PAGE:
Set aside the fact that Nova Scotia’s estimates are considerably higher than for provinces currently subject to the federal backstop. The province’s submission to Ottawa skirts around the fact that those are gross costs – before accounting for the redistribution of funds to households. The submission to the federal government professes confusion as to how much of those costs are offset by rebates: “It is our understanding that only a portion of the direct costs associated with a carbon tax are reimbursed, while indirect costs are not.”

Wrong. The structure of the federal fuel charge is that 90 per cent of proceeds are rebated through to households, with the remaining 10 per cent spent on emissions-reduction projects. That rebate means that around four in five households receive more than they pay in fuel charges – both directly, and indirectly.

(It’s true that the Parliamentary Budget Officer recently released a report showing that carbon pricing is a net cost for the majority of households. But that analysis included the costs of economic dislocation, which were not included in Nova Scotia’s estimates.)

Does the Nova Scotia government really have that poor a grasp of federal environmental policy? That’s one possibility. The other is that the document is aimed at bolstering misconceptions among Nova Scotians, and directing any carbon-charged anger toward Ottawa.

Taxing questions

Responding to last week’s Tax and Spend newsletter on increasing productivity, one online reader questioned how – or rather whether – capital investment increases prosperity. Don’t such investments displace workers and drive down wages?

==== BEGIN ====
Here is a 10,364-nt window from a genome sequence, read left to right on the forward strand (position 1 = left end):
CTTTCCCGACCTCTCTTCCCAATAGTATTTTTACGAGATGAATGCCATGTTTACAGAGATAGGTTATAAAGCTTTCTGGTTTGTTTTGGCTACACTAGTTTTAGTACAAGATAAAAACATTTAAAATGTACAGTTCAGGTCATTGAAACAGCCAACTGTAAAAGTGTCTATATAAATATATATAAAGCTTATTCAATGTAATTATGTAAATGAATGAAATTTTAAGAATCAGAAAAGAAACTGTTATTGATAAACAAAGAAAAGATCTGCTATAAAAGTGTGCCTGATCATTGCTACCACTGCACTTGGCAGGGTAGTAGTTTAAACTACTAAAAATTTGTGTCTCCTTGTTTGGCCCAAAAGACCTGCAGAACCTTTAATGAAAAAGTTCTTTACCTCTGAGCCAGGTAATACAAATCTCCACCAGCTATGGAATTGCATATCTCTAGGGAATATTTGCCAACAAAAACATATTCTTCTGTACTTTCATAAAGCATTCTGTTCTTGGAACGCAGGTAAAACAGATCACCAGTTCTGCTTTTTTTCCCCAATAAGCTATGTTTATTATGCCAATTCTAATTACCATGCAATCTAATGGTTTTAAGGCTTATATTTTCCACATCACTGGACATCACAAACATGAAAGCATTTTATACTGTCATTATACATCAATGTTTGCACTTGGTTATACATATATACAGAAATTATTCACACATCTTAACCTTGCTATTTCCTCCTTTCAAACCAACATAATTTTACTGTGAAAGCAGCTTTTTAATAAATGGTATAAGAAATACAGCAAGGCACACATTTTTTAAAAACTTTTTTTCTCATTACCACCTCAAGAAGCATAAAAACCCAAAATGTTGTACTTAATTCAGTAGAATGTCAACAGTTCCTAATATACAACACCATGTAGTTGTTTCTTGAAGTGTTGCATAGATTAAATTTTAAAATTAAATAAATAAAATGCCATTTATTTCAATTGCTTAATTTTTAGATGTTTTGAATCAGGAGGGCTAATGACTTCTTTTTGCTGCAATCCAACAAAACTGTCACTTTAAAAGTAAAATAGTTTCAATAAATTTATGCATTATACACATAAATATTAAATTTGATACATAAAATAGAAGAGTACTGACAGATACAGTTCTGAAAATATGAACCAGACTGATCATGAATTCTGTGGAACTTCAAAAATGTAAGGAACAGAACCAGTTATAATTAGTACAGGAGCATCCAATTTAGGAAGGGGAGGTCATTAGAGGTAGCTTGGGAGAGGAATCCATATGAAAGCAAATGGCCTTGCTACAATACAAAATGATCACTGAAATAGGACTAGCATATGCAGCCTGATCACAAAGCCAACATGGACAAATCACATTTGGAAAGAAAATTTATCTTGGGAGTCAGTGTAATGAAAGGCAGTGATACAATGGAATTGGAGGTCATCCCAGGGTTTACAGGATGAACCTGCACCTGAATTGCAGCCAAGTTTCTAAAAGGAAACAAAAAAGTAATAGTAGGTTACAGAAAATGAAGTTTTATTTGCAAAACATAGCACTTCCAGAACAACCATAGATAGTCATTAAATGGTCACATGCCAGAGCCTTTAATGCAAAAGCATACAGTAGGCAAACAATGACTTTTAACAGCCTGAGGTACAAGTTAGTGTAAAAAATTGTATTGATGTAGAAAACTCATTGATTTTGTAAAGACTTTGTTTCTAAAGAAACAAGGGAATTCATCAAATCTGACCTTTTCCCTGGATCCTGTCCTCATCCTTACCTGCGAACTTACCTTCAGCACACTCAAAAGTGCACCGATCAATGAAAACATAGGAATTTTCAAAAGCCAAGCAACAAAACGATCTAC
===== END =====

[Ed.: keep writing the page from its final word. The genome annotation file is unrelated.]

The long-term answer is: definitely not. The short-term answer is more nuanced: sometimes, for some people.

Fundamentally, though, the reader is looking at the situation backward. Investments in capital equipment are needed to make each worker more productive, and in doing so, increase income. (Although presumably businesses also capture some of the benefit; otherwise, there would be no incentive to invest.)

Take agriculture. Without modern machinery, it is true that many more people would need to work as farmers to generate the same amount of output. But the fruits, and vegetables, of their labour wouldn’t necessarily be worth any more. So, the same amount of income divided among more people leads to, you guessed it, lower wages.

Now, add in modern tractors, GPS-enabled ploughing and chemical fertilizers. Output per person soars. In the long term that means greater efficiencies, and benefits that flow to consumers (in the form of lower prices) and producers (in the form of higher incomes).

But for some workers caught in the transition, that could indeed mean lost employment. That concern, however, is less pressing than it has been in the past. With unemployment rates at historical lows, the threat of unemployment rising because of automation is blunted, to say the least.

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Pay check: University of Waterloo economics professor Mikal Skuterud has created a must-see chart that maps out the (very fast) growth of the Consumer Price Index against the (not nearly as fast) growth in the mean nominal hourly wage. Not good news, unless your name is Tiff Macklem.

Follow me on Twitter, @PatrickBrethour or ask your Taxing Question here.